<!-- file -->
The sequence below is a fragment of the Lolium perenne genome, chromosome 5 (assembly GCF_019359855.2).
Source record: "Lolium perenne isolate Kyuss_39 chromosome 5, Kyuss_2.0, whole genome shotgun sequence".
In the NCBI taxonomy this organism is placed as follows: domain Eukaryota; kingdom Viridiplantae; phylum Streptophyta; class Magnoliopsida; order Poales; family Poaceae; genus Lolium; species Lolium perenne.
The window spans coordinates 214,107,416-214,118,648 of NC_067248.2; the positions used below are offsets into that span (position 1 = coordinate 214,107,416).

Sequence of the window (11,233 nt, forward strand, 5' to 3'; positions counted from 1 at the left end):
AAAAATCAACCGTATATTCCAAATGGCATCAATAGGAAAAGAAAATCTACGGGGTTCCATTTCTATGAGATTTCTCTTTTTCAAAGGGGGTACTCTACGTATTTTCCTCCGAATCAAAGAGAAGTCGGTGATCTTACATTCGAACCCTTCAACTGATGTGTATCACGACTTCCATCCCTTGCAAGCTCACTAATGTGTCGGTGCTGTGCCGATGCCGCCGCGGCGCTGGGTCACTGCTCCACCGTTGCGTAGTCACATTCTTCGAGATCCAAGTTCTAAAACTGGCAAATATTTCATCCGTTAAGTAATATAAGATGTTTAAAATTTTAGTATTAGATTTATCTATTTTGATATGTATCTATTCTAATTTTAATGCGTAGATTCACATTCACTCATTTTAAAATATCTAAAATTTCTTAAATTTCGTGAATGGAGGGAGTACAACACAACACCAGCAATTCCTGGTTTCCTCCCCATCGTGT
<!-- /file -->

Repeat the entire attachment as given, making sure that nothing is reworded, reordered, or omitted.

The sequence below is a fragment of the Lolium perenne genome, chromosome 5 (assembly GCF_019359855.2).
Source record: "Lolium perenne isolate Kyuss_39 chromosome 5, Kyuss_2.0, whole genome shotgun sequence".
In the NCBI taxonomy this organism is placed as follows: domain Eukaryota; kingdom Viridiplantae; phylum Streptophyta; class Magnoliopsida; order Poales; family Poaceae; genus Lolium; species Lolium perenne.
The window spans coordinates 214,107,416-214,118,648 of NC_067248.2; the positions used below are offsets into that span (position 1 = coordinate 214,107,416).

Sequence of the window (11,233 nt, forward strand, 5' to 3'; positions counted from 1 at the left end):
AAAAATCAACCGTATATTCCAAATGGCATCAATAGGAAAAGAAAATCTACGGGGTTCCATTTCTATGAGATTTCTCTTTTTCAAAGGGGGTACTCTACGTATTTTCCTCCGAATCAAAGAGAAGTCGGTGATCTTACATTCGAACCCTTCAACTGATGTGTATCACGACTTCCATCCCTTGCAAGCTCACTAATGTGTCGGTGCTGTGCCGATGCCGCCGCGGCGCTGGGTCACTGCTCCACCGTTGCGTAGTCACATTCTTCGAGATCCAAGTTCTAAAACTGGCAAATATTTCATCCGTTAAGTAATATAAGATGTTTAAAATTTTAGTATTAGATTTATCTATTTTGATATGTATCTATTCTAATTTTAATGCGTAGATTCACATTCACTCATTTTAAAATATCTAAAATTTCTTAAATTTCGTGAATGGAGGGAGTACAACACAACACCAGCAATTCCTGGTTTCCTCCCCATCGTGT